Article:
Synopsis: DreamWorks Pictures’ Delivery Man stars Vince Vaughn as affable underachiever David Wozniak, whose anonymous donations to a fertility clinic 20 years earlier resulted in 533 children. David must now embark on a journey that leads him to discover not only his true self but also the father that he could become.
Release Date: November 22, 2013 MPAA Rating: PG-13
When donating sperm, how many women can a man expect to purchase said sperm, and actually have a child? The statistics are out there, somewhere, but when it comes to movies truth is pushed aside for the sake of entertainment; Delivery Man proves such a fact, and it does so with an absolute endearing quality and plenty of heartfelt musings that gets one’s tear ducks flowing.
David Wozniak (Vince Vaughn from The Internship) is not a prime specimen on paper–he is a meat truck delivery driver, who always happens to owe a great deal of money to a loan shark–, so the fact that his over-abundance of sperm donations 20 years ago landed him with 533 children is outrageous. A best guess of his popularity could be attributed to his height, or shady business dealings by the sperm clinic…more on that can only be revealed by watching Delivery Man. David signed an agreement with the Sperm Bank wherein he would remain an anonymous sperm donor, his name never to be revealed to any of the women who “purchased” his sperm or the children conceived with it, ever. Thanks to the law, and how a group of over 142 men and women of whom he is the biological father wish to know his identity, a law suit is filed requesting the contract be voided and his identity revealed. His children wish to know who their father is, regardless of how it may impact David’s life. News outlets salivate over a story such as this, and that point is not overlooked in the film. The last thing David needs is such a predicament, with a baby on the way with his on/off again girlfriend Emma (Cobie Smulders from The Avengers), a loan shark threatening violence towards him and his family, and the need to prove his worth to everyone after being a screw up most of his life, even if he is one with a heart of gold.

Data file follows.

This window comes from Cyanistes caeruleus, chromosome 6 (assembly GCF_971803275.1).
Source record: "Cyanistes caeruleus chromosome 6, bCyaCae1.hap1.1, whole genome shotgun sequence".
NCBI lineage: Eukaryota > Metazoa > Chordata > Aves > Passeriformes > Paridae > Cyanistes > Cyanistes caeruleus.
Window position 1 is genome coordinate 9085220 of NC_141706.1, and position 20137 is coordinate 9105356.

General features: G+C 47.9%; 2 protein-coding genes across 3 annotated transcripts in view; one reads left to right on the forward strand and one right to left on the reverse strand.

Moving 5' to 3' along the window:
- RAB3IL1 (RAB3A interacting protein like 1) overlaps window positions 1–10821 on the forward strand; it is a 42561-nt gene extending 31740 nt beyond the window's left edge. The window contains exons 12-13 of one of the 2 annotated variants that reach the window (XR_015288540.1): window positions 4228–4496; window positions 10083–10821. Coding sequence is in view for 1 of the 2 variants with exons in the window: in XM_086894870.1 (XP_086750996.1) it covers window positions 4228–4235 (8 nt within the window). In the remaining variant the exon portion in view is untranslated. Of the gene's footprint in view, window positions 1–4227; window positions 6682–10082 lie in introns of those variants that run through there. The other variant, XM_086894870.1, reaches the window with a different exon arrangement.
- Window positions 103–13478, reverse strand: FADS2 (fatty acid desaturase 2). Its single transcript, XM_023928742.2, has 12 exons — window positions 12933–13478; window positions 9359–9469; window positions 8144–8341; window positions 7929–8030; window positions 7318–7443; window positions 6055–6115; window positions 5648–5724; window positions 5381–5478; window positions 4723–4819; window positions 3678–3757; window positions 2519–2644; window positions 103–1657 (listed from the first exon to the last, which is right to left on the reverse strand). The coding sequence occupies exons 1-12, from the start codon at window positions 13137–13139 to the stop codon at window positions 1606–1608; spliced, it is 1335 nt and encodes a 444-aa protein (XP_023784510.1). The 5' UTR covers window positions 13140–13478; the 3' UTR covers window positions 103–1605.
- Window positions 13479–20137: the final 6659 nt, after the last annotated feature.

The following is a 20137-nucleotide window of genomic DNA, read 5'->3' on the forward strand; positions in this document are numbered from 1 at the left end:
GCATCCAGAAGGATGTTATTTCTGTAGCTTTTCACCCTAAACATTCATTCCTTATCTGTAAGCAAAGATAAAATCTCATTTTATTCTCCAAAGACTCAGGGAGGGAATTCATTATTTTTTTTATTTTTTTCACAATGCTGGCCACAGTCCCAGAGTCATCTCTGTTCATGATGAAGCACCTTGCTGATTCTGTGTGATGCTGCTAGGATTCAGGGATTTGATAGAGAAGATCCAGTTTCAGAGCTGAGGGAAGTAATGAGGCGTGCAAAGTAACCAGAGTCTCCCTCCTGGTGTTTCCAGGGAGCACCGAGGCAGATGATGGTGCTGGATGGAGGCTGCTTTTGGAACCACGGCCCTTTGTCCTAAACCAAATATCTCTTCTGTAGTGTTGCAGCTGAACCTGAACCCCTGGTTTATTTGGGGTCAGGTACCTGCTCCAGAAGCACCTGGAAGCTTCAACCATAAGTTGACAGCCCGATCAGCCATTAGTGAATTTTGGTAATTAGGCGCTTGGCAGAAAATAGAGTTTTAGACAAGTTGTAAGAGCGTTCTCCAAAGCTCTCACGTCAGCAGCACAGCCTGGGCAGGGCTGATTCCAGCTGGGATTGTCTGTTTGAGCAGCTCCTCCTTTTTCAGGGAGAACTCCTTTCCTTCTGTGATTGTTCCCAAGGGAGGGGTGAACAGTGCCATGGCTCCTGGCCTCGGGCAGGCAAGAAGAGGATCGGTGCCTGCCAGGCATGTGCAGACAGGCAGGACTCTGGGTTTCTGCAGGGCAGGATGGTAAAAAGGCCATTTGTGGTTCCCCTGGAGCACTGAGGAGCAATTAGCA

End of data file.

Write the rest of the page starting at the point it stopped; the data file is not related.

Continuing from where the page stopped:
Delivery Man has the overall set-up of a haphazard comedy, especially with leading man Vince Vaughn who made his mark in film with over-the-top, potty-mouth full, immature humor centered movies like DodgeBall, Wedding Crashers and Old School. While his previous work may have been entertaining, and profitable, Vaughn has taken a step away from the immature to show his growth as an actor, and a comedian with Delivery Man. The premise is ridiculous, but that is not the heart of the story, nor should it dismay anyone who thinks the movie is not suited for them. Vaughn’s character David undergoes life-changing situations by developing relationships with his newfound children, and by doing so your heart strings are pulled upon more times than one can count and the abundance of warmth and love that flows throughout the movie is enchanting.
The laughs are always present, and Chris Pratt (“Parks & Recreation,” Zero Dark Thirty), the undeniable go-to comedic sidekick, helps matters with his portrayal of baffled lawyer, and father of four, Brett. Delivery Man is not merely about gaining a laugh, it is a great deal more. The movie showcases a man growing, maturing, and becoming the person he wishes to be in a new stage of his life. It also makes sociological and political statements, as it deals with the anonymity of sperm donors and the right to privacy in an age where parenthood is not a simple concept. The surface layer of Delivery Man may appear thin, but the enormity of emotions and overall satisfying nature of the story makes it a movie one should not miss seeing; it is simply that satisfying.
Delivery Man is full of mature material, co-mingled with bouts of comedy that form naturally as opposed to directly assaulting the viewer, eliciting a laugh because you have no other choice but to do so. It is because of this method that the comedy is not laugh-out-loud funny, aside from the occasional grand joke. This is not to say the movie is anything short of enjoyable; on the contrary really. Delivery Man succeeds so well because it has the perfect balance of drama and comedy, and an undeniable lightheartedness that warms a viewer. Vince Vaughn is a very funny comedian, with the ability to deliver a joke, but in Delivery Man he also shows that he has range as an actor. There is a dramatic depth to his character David, often unseen in any of his work, and while the jokes may not be as plentiful as one would like they are timely in the plot and never misplaced for the sake of gaining a laugh. Audiences will be hard-pressed to fault Delivery Man for not being funny enough after experiencing the overall experience of watching the movie.
Cast and Crew
- Director(s): Ken Scott
- Screenwriter(s): Ken Scott
- Cast: Vince Vaughn (David Wozniak)Cobie Smulders (Emma)Chris Pratt (Brett) Britt Robertson (Kristen)
- Editor(s): Priscilla Nedd-Friendly
- Cinematographer: Eric Alan Edwards
- Production Designer(s):
- Costume Designer:
- Casting Director(s):
- Music Score: Jon Brion
- Music Performed By:
- Country Of Origin: USA